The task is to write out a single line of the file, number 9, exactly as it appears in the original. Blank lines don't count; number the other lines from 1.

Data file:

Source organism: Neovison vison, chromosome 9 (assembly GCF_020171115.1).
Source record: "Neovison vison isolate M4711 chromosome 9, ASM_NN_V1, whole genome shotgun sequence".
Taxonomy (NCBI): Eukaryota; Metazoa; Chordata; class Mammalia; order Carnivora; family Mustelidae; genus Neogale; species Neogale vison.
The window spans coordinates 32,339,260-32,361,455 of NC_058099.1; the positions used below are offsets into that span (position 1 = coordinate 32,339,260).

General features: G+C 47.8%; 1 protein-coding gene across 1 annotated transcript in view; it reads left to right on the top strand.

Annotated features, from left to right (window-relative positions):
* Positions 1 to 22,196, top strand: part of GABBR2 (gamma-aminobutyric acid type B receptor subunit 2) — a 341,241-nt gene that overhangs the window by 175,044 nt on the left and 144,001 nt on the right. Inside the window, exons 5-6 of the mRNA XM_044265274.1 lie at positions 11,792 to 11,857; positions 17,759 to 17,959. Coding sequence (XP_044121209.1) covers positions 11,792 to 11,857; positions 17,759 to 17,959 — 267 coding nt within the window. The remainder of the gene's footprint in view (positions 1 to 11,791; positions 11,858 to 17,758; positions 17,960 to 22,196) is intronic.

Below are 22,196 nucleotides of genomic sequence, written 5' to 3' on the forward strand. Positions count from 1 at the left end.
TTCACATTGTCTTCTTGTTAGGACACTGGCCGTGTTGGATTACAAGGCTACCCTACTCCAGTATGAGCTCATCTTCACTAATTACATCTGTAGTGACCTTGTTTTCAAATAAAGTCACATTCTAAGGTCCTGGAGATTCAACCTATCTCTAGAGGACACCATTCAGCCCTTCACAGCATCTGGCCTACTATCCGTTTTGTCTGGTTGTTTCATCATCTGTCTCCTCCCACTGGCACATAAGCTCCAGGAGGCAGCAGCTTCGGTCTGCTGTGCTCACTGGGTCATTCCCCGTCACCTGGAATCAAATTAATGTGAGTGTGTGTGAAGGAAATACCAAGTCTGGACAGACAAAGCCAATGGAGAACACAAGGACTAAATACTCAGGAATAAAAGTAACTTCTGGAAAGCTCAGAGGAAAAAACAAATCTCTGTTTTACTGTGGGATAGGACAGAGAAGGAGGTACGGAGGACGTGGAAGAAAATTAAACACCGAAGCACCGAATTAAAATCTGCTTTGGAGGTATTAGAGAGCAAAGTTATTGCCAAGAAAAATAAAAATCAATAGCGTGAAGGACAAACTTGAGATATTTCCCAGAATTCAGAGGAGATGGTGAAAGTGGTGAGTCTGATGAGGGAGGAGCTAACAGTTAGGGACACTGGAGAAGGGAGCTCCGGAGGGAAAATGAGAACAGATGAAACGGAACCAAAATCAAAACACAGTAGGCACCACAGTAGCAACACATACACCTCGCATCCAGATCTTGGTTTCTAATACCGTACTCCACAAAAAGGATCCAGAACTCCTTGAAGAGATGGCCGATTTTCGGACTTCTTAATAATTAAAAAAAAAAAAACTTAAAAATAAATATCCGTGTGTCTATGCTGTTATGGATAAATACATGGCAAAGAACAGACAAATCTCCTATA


TTCACATTGTCTTCTTGTTAGGACACTGGCCGTGTTGGATTACAAGGCTACCCTACTCCAGTATGAGCTCATCTTCACTAATTACATCTGTAGTGACCTTGTTTTCAAATAAAGTCACATTCTAAGGTCCTGGAGATTCAACCTATCTCTAGAGGACACCATTCAGCCCTTCACAGCATCTGGCCTACTATCCGTTTTGTCTGGTTGTTTCATCATCTGTCTCCTCCCACTGGCACATAAGCTCCAGGAGGCAGCAGCTTCGGTCTGCTGTGCTCACTGGGTCATTCCCCGTCACCTGGAATCAAATTAATGTGAGTGTGTGTGAAGGAAATACCAAGTCTGGACAGACAAAGCCAATGGAGAACACAAGGACTAAATACTCAGGAATAAAAGTAACTTCTGGAAAGCTCAGAGGAAAAAACAAATCTCTGTTTTACTGTGGGATAGGACAGAGAAGGAGGTACGGAGGACGTGGAAGAAAATTAAACACCGAAGCACCGAATTAAAATCTGCTTTGGAGGTATTAGAGAGCAAAGTTATTGCCAAGAAAAATAAAAATCAATAGCGTGAAGGACAAACTTGAGATATTTCCCAGAATTCAGAGGAGATGGTGAAAGTGGTGAGTCTGATGAGGGAGGAGCTAACAGTTAGGGACACTGGAGAAGGGAGCTCCGGAGGGAAAATGAGAACAGATGAAACGGAACCAAAATCAAAACACAGTAGGCACCACAGTAGCAACACATACACCTCGCATCCAGATCTTGGTTTCTAATACCGTACTCCACAAAAAGGATCCAGAACTCCTTGAAGAGATGGCCGATTTTCGGACTTCTTAATAATTAAAAAAAAAAAAACTTAAAAATAAATATCCGTGTGTCTATGCTGTTATGGATAAATACATGGCAAAGAACAGACAAATCTCCTATA